This tools was released as part of my BSides Cymru 2024 talk, Okta Terrify: Persistence in a Passwordless World.

The presentation deck and demonstration video have been included with this repository.

Okta Terrify is a tool to demonstrate how passwordless solutions such as Okta Verify’s FastPass or other FIDO2/WebAuthn type solutions can be abused once an authenticator endpoint has been compromised.

Whilst Okta Terrify demonstrates Okta specific attacks, the same methodology would typically apply to other passwordless solutions, as generally they all leverage asymmetric cryptography.

Passwordless Authentication

Passwordless authentication works via public/private key pairs.

Typically, there are two types of keys generated during authenticator enrollment, Proof Of Possession and User Verification. Combined, both keys satisfy the multifactor element of authentication that organisations strive for as part of ongoing efforts to protect their users.

Proof Of Possession

The proof of possession key is designed to do just that, prove that presence of a specific authenticator and/or user during authentication.

In Okta’s case, the the proof of possession key is used to determine the presence of both the authenticator and the user, since in multiuser scenarios, unique proof of possession keys are generated per user.

The proof of possession key is typically a silent key, which does not require any form of biometric data to unlock it’s usage beyond that of the operating system itsself, such as an authenticated Windows user session.

When available, this key will be backed by a TPM and is therefore not possible to export from the device. When a TPM is not available, this key is generated as a software only key.

User Verification

The user verification key also provides proof of possession, but additionally verifies that the user is indeed aware that authentication is taking place.

This is achieved through biometric data, often a fingerprint or facial recognition but is also backed up by a PIN.

On Windows based devices, this is typically implemented by using Windows Hello. Signing operations will not work without the correct biometric data provided.

Some passwordless solutions will use just the user verification key to satisfy both factors. The drawback of this approach is that every signing operation will require the users biometric data.

In Okta’s case for the example, the proof of possession key can be used as a distinct factor during authentication along with a septate factor such as the users password.

Again, this key is either backed by a TPM when available or generated in software if not.


Ok, enough of this background on passwordless, lets get to the good stuff.

Whilst the same concepts exist across all supported Okta Verify devices, from here on we will be discussing how the Windows version of Okta Verify functions.

Okta stores authenticator information inside an encrypted SQLite database.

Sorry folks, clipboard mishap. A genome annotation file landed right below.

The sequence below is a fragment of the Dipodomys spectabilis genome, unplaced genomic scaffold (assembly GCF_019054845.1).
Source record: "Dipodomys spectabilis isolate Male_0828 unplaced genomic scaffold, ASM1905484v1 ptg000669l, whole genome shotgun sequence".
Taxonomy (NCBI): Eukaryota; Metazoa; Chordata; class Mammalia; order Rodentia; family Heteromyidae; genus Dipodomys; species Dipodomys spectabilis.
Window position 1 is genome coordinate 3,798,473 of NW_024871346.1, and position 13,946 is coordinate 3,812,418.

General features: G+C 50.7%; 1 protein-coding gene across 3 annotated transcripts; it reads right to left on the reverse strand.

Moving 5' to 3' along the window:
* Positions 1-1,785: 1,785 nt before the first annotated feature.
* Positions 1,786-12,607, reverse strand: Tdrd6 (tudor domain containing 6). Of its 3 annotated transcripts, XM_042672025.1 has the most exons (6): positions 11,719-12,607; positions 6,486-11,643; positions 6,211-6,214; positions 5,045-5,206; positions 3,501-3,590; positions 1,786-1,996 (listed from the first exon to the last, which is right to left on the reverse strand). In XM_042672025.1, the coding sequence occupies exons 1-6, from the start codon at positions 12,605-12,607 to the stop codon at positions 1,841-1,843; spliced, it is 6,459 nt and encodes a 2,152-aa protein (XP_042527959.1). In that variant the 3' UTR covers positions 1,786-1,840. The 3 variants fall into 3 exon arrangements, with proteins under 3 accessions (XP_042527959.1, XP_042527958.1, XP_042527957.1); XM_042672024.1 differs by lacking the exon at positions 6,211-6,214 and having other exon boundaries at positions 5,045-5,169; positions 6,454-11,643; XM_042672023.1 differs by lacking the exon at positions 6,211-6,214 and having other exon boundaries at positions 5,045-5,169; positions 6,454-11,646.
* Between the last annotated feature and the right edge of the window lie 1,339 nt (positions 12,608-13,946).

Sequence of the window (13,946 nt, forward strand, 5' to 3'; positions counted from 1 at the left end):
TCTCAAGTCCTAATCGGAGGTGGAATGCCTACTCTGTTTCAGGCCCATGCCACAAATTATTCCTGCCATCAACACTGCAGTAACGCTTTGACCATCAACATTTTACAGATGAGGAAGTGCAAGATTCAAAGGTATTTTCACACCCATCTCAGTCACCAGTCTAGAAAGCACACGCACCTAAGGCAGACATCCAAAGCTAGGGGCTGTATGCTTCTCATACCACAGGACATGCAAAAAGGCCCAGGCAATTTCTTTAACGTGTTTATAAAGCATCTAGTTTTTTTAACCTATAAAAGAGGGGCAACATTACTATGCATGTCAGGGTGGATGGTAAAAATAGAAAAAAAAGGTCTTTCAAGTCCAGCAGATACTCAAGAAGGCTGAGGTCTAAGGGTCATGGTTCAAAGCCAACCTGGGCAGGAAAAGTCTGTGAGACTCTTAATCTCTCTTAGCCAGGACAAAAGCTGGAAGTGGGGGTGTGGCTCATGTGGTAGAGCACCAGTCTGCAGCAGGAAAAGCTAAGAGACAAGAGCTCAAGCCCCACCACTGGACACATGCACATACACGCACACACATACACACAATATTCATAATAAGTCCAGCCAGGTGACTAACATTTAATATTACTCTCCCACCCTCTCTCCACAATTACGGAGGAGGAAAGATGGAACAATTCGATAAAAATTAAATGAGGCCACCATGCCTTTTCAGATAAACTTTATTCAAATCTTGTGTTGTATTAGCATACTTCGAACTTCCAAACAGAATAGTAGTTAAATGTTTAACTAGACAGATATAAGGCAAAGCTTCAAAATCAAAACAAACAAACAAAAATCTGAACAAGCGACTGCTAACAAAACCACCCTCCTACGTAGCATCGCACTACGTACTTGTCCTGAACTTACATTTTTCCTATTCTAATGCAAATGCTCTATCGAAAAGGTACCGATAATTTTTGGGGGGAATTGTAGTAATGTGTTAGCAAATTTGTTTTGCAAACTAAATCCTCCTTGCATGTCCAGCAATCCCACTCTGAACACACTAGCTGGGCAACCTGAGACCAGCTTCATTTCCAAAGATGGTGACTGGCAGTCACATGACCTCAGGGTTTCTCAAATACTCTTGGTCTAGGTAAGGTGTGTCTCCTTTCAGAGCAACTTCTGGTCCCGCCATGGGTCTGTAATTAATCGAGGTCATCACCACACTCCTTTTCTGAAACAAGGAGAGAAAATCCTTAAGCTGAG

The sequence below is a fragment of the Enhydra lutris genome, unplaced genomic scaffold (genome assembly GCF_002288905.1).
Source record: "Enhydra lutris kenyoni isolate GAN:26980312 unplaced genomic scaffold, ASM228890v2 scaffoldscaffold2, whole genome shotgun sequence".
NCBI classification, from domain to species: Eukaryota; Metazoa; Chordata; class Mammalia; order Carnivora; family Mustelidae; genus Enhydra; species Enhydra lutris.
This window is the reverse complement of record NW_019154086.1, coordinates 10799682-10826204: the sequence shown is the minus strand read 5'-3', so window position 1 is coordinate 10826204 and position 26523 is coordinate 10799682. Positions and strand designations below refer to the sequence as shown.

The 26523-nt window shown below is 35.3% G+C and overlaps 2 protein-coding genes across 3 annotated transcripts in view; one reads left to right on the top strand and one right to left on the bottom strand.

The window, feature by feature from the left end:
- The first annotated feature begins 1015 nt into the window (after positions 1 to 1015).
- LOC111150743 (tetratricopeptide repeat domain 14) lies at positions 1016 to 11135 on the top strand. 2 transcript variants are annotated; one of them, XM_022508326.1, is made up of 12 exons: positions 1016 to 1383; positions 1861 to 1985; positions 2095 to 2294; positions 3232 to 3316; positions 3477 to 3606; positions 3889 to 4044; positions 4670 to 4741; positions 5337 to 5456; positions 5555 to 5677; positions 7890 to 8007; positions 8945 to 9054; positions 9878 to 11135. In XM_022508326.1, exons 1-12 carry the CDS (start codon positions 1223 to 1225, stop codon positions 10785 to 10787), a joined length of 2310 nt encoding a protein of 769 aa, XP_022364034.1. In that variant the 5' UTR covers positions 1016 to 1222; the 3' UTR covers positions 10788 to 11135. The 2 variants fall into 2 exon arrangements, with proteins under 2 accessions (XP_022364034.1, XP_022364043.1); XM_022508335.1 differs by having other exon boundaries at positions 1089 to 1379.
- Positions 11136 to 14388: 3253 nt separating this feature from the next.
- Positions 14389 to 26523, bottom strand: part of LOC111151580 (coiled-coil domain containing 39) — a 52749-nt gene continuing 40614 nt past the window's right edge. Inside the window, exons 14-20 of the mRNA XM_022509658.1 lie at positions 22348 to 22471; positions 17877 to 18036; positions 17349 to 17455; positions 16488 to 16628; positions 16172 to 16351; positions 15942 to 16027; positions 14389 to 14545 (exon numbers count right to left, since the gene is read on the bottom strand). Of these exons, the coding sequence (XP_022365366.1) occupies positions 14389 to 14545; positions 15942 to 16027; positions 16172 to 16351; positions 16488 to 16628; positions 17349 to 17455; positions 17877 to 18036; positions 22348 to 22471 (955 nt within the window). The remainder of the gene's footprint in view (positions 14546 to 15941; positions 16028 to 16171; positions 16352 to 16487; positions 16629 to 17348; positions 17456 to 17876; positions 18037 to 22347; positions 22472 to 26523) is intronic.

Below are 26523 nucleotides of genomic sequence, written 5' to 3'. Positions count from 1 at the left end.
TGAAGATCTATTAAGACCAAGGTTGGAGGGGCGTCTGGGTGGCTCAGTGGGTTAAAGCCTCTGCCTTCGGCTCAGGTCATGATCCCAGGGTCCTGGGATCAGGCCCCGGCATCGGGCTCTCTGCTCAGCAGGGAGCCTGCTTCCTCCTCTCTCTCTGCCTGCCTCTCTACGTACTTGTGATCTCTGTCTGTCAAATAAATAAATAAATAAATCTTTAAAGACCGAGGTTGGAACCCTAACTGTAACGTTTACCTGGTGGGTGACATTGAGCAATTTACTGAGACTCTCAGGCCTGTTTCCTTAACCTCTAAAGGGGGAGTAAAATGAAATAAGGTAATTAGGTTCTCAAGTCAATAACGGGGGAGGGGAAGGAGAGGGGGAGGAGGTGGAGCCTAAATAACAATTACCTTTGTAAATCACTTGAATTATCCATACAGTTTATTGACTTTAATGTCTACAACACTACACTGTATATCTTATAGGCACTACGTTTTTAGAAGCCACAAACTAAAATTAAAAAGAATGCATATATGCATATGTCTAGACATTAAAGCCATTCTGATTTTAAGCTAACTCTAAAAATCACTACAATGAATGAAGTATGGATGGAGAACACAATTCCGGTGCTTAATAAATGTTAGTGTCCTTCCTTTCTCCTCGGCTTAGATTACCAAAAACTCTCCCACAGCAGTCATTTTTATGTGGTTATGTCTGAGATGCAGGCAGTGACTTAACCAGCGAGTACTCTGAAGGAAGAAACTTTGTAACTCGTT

There are two different database version, the legacy version stored inside a filed called OVStore.db which uses the users SID as the basis of the encryption key passed through a custom XOR algorithm and a fixed key.

The newer version is called DataStore.db and uses a random value that is stored in credential manager.

This credential is passed through a similar XOR algorithm as the legacy format. The database is stored at %LocalAppData%\Okta\OktaVerify\.

The database contains the generated key ids for both the proof of possession and user verification key which are generated during device enrollment.

The database also contains other useful metadata, like device, user and authenticator IDs along with the Okta tenant URL for the registered accounts.

Okta Terrify is split into two distinct components. Okta Terrify and OktaInk.

Okta Terrify

Okta Terrify is designed to run on the attackers machine. The tool requires the users SID and a database file with legacy database format and for the newer format, the database key.

For the newer format, the database key can be generated using OktaInk. Okta Terrify has 4 operating modes controlled through various switches.


The --info mode simply dumps information contained within the database.


Legacy Database

OktaTerrify.exe --info -s S-1-5-21-*******-1001 --db C:\Users\Tester\AppData\Local\Okta\OktaVerify\OVStore.db
2023-11-21 11:49:56.2243|INFO|OktaTerrify|Okta Terrify is starting....

Database Encryption Key: 3a9d6ad1643f2608479c976f1a2ebcb98c115c379d8dfaa2bb6ab2c65c286250
User Id: 00u8*******
Client Instance Id: cli*******
Device Id: guo9**********
Authenticator Url:*****
Method Enrollment Id: crp*****
Device Enrollment Id: pfd*****
Sandbox Account Name: None
  Id: SFT_********, Sandboxed: No, Type ProofOfPossession
  Id: BOL_********, Sandboxed: No, Type UserVerification
  Id: SFT_********, Sandboxed: No, Type DeviceAttestation

For more information click here.

Published by Tamil S

Tamil has a great interest in the fields of Cyber Security, OSINT, and CTF projects. Currently, he is deeply involved in researching and publishing various security tools with Kali Linux Tutorials, which is quite fascinating.

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